I'm trying to remove titanium filling from a tantalum crucible for a high-temperature effusion cell. I've managed to get a majority of the material out with tweezers, but some remains and is difficult to remove. I understand that sulfuric acid will corrode titanium, but not tantalum, and was considering this as a method for extraction.

If anyone has some advice on a method to (safely) remove $\ce{Ti}$ from the $\ce{Ta}$ crucible without destroying it, I would very much appreciate it. I am certainly not a chemist and could use some help.

  • $\begingroup$ in our lab we use chromic acid to remove by products from crucible (not sure its Ta)..you may also try sonication it may remove Ti $\endgroup$ – Eka Aug 30 '13 at 4:00

Straight hydrochloric acid- Say 20% is virtually inert to Tantalum- but significantly corrosive to titanium. If you heat it to boiling point of hydrochloric- it will eat through the titanium.

http://www.parrinst.com/wp-content/uploads/downloads/2011/07/Parr_Titanium-Corrosion-Info.pdf http://www.tantaline.com/Tantalum-Corrosion-71.aspx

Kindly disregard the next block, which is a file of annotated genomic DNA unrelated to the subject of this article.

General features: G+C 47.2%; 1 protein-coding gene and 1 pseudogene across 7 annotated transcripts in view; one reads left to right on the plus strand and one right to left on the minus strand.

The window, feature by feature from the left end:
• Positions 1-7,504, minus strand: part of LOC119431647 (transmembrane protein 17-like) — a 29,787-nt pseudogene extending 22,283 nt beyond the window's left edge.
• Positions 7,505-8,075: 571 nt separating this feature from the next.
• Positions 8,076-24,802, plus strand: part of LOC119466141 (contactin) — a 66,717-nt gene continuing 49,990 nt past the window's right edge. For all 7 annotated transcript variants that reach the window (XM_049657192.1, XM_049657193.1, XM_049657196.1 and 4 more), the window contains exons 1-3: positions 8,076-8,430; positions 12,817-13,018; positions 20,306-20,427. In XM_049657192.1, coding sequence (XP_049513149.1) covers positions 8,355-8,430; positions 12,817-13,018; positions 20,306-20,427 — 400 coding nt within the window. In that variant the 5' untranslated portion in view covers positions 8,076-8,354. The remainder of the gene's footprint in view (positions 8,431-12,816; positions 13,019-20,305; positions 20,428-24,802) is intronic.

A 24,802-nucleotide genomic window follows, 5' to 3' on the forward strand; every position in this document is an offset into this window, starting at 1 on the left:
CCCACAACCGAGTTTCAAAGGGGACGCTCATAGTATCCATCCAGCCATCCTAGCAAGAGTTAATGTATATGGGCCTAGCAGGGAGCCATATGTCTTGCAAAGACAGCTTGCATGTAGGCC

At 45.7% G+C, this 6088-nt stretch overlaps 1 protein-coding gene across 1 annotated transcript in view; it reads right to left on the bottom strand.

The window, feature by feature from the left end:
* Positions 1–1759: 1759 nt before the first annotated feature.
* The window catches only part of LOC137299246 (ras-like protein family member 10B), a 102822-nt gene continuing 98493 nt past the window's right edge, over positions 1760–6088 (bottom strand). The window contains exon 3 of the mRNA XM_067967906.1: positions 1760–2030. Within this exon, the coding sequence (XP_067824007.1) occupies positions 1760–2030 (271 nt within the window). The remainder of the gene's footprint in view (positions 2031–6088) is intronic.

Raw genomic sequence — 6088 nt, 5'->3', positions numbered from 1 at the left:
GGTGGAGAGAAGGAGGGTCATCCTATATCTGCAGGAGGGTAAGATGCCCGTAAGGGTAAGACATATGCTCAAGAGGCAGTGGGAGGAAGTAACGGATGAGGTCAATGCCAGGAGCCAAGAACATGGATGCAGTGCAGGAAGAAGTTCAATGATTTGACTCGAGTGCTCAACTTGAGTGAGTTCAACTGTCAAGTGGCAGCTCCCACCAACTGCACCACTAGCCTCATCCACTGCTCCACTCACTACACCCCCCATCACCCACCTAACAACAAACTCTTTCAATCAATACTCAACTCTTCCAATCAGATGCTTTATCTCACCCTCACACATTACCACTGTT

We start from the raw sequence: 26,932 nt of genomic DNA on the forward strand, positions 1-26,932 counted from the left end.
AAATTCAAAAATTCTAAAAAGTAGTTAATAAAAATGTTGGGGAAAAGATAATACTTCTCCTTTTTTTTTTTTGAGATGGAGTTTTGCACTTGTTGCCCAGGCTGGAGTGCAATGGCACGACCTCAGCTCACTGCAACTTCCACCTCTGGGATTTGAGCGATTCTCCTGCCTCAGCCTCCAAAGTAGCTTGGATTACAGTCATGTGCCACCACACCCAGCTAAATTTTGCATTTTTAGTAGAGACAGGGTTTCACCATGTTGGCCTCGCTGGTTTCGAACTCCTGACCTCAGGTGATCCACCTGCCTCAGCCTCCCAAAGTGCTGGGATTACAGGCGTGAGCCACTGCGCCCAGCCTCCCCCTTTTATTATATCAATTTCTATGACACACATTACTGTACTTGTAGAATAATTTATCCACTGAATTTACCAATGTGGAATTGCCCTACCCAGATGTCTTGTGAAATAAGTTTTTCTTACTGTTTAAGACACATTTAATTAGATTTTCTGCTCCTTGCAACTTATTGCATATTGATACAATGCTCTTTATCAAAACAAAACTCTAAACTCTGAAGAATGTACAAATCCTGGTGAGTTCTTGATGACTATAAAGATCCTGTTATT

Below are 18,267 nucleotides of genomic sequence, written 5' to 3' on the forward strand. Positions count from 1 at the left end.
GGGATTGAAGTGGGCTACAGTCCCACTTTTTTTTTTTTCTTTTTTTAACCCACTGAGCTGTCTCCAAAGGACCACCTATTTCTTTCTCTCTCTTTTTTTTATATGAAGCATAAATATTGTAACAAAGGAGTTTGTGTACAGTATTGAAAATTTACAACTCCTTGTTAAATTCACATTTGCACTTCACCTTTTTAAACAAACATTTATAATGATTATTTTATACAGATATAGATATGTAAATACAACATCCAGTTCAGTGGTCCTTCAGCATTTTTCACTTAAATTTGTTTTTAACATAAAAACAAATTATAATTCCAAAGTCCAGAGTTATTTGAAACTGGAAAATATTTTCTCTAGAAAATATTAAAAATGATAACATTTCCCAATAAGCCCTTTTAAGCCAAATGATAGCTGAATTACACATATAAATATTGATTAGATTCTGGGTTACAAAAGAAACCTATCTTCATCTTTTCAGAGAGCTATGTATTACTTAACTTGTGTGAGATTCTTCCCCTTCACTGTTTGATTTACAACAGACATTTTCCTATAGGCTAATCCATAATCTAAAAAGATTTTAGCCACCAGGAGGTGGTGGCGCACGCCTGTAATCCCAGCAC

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Titanium and Tantalum are quite nonreactive, so using 'safe' acids, such as diluted acetic acid won't make any difference. That's why using strong acids such as (sometimes has to be hot ) sulfuric acid will do it. If you are looking for not having to work with sulfuric acid, you could always use hydrogen iodide: that is even stronger than sulfuric acid...

It's documented here that:

Tantalum appear not to be attacked by many acids at room temperature but does dissolve in hydrofluoric acid, $\ce{HF}$, or oleum (a solution of sulfur trioxide, $\ce{SO3}$, in sulfuric acid, $\ce{H2SO4}$, also known as fuming sulfuric acid).

Reaction of tantalum with water

Tantalum does not react with water under normal conditions. The surface of tantalum metal is protected by a thin oxide layer.

Then I read for titanium (Source):

Reaction of titanium with water

Titanium metal is coated with an oxide layer that usually renders it inactive. However, titanium will react with steam form the dioxide, titanium(IV) oxide, $\ce{TiO2}$, and hydrogen, $\ce{H2}$.

$\ce{Ti(s) + 2H2O(g) → TiO2(s) + 2H2(g)}$

So Tantalum doesn't react with steam so you might be able to use steam for that separation as seen as $\ce{TiO2}$ is white and tantalum not.

Source : http://caldersgr9science.wikispaces.com/73+Tantalum

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